Continuing the Growing up Geek Meme
I’ve been tagged by Brad Wilson to tell a bit about my geek childhood. Like most of you, I certainly had one 🙂
My earliest geek memories starts with watching Star Trek back in about 1972. It was Return of the Archons – the one where the zombies in robes wander around talking about “Being of the Body”. I remember being totally and completely fascinated by it, and being hooked on science fiction from that point on. That led me to finding the Heinlein juveniles, like Space Cadet, The Rolling Stones, Double Star, Citizen of the Galaxy and so on. I can honestly say that Heinlein’s attitudes about politics, religion, and life, as well as Spock’s general logical demeanor, were a huge influence on me back when I was somewhere near 10 or a bit younger.
A few years later, I learned about amateur radio somehow. I think it was a year or two before we moved from Des Moines, IA to St. Louis, MO. I remember buying The Amateur Radio Handbook, a highly technical book that was years too old for me — I must have been about 8 at the time. I wanted to get my ham license right then, immediately, so I started studying. Of course, electronic theory was a big part of the test, so I had to learn about stuff like Ohm’s Law. The only problem was that it kind of required algebra, and at 9, I hadn’t really learned that yet. So my 4th grade teachers, Mrs. Clark and Ms. Dean, sent me to the 5th grade teacher for algebra tutoring. I did finally get my license a couple of years later, after moving to St. Louis. A couple helpful hams in town taught me the last few bits I needed, including letting me practice Morse Code, and I passed my General test when I was 10 or 11. I was now WD0FDG 🙂 Over the next couple of years, I studied for the highest class license, the Amateur Extra, taking the test a couple of times, only to fail. On my last attempt, I missed the last two questions on the exam, pushing me over the limit by 1. Had I passed, I would have been one of the 10 youngest Extra class licensees in the country at that point 🙁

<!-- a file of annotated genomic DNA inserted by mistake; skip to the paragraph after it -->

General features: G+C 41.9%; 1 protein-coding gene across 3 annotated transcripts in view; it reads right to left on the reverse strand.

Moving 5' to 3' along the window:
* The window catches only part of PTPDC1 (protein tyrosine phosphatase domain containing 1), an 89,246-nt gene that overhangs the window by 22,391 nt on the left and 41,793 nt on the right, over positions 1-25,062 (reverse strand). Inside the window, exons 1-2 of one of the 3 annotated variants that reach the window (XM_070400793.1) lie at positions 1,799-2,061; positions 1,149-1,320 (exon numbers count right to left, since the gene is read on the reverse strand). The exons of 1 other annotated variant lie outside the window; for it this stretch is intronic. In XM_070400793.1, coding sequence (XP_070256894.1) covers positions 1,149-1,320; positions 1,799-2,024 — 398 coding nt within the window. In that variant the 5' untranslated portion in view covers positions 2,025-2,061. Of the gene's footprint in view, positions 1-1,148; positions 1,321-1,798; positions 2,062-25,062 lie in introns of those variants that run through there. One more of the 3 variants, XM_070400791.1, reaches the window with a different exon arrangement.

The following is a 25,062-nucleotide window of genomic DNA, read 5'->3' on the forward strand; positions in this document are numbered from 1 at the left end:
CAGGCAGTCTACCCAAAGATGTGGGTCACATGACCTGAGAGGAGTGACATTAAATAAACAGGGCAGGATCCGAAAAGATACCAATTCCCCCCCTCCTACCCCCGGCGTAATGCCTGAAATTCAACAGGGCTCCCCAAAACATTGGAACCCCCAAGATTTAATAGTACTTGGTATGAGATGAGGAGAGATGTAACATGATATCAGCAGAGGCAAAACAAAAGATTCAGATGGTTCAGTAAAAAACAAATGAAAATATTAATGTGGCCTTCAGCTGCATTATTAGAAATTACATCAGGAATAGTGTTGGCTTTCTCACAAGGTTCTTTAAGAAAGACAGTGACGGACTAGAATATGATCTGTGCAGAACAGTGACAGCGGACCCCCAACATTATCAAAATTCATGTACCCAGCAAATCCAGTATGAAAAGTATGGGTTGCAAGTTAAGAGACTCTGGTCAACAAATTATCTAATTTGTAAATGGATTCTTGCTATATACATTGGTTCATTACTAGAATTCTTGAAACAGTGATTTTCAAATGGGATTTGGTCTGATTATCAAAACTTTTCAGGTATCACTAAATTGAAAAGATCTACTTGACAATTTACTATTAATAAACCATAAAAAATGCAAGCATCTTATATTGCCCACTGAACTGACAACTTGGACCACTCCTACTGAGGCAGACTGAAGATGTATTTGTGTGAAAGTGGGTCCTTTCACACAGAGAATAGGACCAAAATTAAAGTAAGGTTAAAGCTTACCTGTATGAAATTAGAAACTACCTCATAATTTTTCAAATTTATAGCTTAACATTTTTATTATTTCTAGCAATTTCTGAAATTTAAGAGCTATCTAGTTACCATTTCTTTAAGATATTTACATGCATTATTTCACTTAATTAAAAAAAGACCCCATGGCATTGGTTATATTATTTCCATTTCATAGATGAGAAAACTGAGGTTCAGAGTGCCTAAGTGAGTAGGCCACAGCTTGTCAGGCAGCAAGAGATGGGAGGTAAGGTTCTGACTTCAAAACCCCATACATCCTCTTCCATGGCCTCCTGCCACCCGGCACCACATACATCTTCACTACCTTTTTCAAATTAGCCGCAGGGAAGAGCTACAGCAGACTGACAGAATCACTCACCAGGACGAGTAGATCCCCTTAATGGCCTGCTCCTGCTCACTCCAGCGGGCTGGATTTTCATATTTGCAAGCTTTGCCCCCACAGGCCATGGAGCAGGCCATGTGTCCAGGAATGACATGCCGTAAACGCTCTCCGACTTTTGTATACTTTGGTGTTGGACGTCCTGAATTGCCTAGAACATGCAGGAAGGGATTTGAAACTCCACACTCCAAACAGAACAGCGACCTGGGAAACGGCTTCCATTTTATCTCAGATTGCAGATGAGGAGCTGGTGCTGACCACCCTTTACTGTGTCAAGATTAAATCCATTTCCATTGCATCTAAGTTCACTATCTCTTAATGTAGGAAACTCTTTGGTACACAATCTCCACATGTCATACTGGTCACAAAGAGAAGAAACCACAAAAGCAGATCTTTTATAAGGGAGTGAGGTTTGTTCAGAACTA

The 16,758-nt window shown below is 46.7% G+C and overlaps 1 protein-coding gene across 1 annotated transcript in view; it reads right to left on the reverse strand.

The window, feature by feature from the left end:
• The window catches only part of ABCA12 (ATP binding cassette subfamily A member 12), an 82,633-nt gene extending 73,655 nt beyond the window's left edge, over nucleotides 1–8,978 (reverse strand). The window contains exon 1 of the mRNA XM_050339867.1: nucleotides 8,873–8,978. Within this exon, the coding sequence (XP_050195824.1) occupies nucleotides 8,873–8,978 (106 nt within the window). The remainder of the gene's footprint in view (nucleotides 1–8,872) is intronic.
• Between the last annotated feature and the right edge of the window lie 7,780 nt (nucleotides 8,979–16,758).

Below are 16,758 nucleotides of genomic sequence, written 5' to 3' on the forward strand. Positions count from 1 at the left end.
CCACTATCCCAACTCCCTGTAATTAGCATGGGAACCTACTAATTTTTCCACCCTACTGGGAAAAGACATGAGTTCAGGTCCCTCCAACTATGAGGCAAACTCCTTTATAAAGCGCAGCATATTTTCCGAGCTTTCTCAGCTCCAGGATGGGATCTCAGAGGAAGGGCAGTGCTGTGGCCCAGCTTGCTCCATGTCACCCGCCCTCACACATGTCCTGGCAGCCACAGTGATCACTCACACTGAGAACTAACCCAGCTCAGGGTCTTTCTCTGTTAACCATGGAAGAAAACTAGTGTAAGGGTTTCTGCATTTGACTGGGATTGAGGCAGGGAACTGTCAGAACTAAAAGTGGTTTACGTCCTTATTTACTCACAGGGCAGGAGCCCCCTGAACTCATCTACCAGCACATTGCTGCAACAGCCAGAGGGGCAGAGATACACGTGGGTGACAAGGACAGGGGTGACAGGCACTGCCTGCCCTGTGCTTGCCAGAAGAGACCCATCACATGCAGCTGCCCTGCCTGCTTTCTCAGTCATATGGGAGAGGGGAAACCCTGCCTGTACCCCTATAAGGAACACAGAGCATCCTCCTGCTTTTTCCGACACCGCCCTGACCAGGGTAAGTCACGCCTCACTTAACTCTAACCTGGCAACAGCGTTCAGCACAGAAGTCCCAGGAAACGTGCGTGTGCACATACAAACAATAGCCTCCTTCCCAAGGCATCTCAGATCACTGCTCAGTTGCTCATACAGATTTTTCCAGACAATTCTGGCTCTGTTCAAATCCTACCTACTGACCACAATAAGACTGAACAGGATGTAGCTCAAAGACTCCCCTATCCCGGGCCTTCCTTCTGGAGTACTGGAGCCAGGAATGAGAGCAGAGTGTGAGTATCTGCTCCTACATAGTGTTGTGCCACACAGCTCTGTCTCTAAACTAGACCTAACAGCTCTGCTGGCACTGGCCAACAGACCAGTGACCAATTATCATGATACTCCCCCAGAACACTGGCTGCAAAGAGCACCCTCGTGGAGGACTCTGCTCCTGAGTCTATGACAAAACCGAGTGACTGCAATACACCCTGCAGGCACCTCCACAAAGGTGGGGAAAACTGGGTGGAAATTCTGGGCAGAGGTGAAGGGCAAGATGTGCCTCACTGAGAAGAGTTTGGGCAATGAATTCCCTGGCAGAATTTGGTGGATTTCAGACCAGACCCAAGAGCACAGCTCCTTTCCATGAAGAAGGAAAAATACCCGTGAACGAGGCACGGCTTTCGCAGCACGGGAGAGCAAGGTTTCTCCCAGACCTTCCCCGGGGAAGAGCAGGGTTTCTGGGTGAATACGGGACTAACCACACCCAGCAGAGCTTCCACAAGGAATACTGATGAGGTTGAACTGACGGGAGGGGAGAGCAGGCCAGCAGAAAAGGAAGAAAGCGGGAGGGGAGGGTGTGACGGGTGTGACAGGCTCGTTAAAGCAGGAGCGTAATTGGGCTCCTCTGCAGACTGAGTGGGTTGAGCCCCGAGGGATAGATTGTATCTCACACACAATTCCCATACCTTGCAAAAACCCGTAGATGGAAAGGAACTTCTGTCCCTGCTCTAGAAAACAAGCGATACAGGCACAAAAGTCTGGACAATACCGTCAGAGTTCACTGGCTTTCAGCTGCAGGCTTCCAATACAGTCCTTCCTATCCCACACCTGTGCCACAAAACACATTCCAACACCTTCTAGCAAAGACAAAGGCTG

After that, I spent a lot of my time reading Heinlein’s more mature novels, talking on my radio, playing with electronics, playing violin, and other exciting activities for an early-teen boy.
I eventually did find sports and girls a few years later, but some things never change… I haven’t been on the radio on years, but I know I’ll get back to it some day. I did pick up amateur astronomy a few years ago, a similarly geeky habit, still read Heinlein religiously, if you’ll excuse the expression, and still watch Star Trek in all its forms. And now there is this computer thing that seems to eat up so much of my time 🙂
(I’ll update this post with a picture of me as a kid once I get home!)